A federal appeals court has ruled that the Drug Enforcement Administration must “act promptly” if formally asked to take another look at laws that consider marijuana as dangerous as heroin or LSD.
The ruling came Thursday in a 2-to-1 vote by judges from the 2nd U.S. Circuit Court of Appeals who agreed that the plaintiffs in a lawsuit against the DEA and other parts of the federal government needed to ask the agency to change its designations for marijuana before bringing the issue to the courts.
The plaintiffs — which include the Cannabis Cultural Association and an Iraq war veteran who suffers from post-traumatic stress disorder — now have an opening to persuade federal authorities to change how they classify marijuana. Many states have legalized recreational pot use, but marijuana is still illegal under federal law.
“It is possible that the current law, though rational once, is now heading towards irrationality; it may even conceivably be that it has gotten there already,” wrote Judge Guido Calabresi.
“A sensible response to our evolving understanding about the effects of marijuana might require creating new policies just as much as changing old ones,” Calabresi added in a majority opinion that included the conclusions of Judge Jed S. Rakoff, a district judge sitting on the Manhattan appeals court temporarily.
Calabresi noted that the plaintiffs claimed that marijuana has extended their lives, cured seizures and made pain manageable.
“If true, these are no small things. Plaintiffs should not be required to live indefinitely with uncertainty about their access to allegedly life-saving medication or live in fear that pursuing such medical treatment may subject them or their loved ones to devastating consequences,” he said.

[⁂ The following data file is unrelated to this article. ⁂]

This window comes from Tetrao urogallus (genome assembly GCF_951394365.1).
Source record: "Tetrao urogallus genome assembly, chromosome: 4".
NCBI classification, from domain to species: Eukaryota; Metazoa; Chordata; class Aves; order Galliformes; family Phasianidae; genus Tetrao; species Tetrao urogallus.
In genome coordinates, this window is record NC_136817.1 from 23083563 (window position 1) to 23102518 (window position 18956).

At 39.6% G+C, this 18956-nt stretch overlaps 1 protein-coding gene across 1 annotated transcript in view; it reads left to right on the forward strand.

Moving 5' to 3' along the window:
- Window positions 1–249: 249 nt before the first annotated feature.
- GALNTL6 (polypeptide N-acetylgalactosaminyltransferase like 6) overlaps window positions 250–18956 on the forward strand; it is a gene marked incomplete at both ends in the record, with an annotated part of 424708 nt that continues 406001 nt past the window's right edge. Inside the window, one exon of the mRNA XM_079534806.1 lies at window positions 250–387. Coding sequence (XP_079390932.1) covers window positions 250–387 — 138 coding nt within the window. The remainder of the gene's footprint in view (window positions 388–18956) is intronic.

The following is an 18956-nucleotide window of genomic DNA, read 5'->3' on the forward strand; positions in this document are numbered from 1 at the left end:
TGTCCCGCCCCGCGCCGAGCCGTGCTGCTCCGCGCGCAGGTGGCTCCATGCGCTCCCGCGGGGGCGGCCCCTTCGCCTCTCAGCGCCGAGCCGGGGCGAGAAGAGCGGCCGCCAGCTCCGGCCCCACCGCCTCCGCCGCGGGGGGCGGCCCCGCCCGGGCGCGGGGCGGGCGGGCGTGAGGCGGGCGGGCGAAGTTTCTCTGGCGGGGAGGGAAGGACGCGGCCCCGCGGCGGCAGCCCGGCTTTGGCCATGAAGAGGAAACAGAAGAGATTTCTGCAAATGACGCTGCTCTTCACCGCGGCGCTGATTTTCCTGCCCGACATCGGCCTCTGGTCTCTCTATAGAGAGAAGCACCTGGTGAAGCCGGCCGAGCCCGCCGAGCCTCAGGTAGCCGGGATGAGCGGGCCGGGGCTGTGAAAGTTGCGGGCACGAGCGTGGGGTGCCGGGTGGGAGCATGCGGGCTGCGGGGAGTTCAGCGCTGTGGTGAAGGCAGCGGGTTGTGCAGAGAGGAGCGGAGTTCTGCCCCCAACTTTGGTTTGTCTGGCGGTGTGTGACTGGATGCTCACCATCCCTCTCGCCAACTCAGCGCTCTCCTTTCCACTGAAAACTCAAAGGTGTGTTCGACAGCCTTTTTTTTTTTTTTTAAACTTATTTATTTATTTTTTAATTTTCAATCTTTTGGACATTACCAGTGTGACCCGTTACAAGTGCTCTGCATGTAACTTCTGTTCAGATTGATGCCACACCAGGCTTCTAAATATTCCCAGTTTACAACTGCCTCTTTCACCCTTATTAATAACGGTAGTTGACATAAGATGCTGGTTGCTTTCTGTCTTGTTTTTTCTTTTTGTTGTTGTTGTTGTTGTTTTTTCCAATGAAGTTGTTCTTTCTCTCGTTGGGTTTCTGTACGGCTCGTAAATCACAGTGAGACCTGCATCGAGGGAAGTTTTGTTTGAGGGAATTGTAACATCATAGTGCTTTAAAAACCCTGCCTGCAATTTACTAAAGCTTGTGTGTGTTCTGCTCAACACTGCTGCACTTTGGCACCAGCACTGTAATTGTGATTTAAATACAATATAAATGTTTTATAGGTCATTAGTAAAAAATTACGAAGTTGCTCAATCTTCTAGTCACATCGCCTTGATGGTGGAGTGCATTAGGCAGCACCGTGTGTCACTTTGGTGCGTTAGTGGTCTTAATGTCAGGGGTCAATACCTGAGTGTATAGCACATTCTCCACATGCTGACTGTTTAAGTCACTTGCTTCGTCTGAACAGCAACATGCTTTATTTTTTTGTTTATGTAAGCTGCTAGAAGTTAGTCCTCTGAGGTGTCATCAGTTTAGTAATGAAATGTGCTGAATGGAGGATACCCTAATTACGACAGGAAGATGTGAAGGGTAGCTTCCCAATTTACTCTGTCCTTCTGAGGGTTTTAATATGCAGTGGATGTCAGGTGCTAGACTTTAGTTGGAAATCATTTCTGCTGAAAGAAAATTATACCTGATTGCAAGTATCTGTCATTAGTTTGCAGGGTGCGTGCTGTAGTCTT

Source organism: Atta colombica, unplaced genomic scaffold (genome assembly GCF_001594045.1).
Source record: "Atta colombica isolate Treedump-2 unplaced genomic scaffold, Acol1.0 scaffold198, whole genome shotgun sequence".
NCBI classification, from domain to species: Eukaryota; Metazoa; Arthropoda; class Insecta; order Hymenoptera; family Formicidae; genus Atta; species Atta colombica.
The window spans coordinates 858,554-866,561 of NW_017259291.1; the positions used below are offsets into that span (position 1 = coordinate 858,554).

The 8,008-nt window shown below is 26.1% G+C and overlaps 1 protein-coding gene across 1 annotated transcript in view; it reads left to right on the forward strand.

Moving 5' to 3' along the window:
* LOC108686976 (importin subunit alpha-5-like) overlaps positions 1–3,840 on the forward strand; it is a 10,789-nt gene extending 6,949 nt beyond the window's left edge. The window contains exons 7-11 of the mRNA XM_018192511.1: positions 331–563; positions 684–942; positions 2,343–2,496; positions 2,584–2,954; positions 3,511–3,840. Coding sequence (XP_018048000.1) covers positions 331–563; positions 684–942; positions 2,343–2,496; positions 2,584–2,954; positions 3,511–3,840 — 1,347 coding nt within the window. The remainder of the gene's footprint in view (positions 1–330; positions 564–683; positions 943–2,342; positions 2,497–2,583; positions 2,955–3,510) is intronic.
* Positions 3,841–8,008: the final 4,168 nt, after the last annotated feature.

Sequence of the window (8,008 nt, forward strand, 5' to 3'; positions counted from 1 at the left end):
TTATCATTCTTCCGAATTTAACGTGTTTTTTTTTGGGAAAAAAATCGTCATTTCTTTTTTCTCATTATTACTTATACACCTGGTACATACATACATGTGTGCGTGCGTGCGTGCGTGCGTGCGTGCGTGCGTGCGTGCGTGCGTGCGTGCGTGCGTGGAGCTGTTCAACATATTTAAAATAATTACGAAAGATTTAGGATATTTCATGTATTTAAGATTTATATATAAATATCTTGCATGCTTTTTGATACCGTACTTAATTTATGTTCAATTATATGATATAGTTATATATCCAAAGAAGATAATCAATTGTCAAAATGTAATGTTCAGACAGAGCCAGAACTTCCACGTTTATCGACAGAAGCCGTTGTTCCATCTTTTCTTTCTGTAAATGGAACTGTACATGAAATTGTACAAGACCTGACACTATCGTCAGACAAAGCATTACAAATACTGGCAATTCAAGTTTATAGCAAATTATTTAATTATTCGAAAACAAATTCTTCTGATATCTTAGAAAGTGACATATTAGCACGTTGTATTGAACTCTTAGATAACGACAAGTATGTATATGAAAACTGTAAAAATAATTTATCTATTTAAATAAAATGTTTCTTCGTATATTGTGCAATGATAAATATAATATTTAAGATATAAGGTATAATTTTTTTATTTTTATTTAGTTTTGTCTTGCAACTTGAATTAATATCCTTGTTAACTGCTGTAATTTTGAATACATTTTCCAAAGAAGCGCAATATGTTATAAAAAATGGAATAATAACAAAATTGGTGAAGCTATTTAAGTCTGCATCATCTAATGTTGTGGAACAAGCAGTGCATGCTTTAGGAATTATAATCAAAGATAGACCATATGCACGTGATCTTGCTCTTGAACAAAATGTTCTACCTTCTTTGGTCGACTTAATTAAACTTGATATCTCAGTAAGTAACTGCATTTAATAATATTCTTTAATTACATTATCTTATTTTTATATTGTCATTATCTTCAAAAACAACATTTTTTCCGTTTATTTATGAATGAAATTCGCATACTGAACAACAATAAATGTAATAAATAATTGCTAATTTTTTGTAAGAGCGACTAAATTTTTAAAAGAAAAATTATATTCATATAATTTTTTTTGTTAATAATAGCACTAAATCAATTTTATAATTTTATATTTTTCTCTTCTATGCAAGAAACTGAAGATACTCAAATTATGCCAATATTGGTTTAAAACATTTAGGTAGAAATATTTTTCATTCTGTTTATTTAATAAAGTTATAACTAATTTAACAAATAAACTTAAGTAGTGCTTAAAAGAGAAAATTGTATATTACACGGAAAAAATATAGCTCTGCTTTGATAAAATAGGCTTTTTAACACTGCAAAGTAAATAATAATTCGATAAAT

In urging swift action, Calabresi said plaintiffs had shown that it took an average of nine years to reclassify drugs.
“Although agencies, like legislatures, are often the best decisionmakers, this is so only when they actually do decide,” the majority opinion said.
Calabresi wrote that the panel will retain jurisdiction in the case “exclusively for the purpose of inducing the agency to act promptly.”
In a dissent, Judge Dennis Jacobs mocked the other judges for citing urgency and then giving the plaintiffs six months to ask the DEA to make changes.
He said he viewed as “contrived and fanciful” the claims of the parents of severely ill children who said they suffer fear that they might be subject to federal prosecution because of their involvement in their children’s medical treatment.
“Nobody need fear severe consequences for administering medical marijuana to sick children,” Jacobs said.
“I doubt that the DEA will be hurrying its work on an application that these plaintiffs have not yet filed, seeking administrative action on an old and ramified controversy,” Jacobs said. “As and when this case returns to this Court and this panel, I will be an interested and bemused spectator.”
In a statement, the Cannabis Cultural Association called the ruling “great news.”
“This is the first decision of its kind and will afford the plaintiffs the rapid decision that they and all Americans deserve,” said Nelson Guerrero, the association’s president.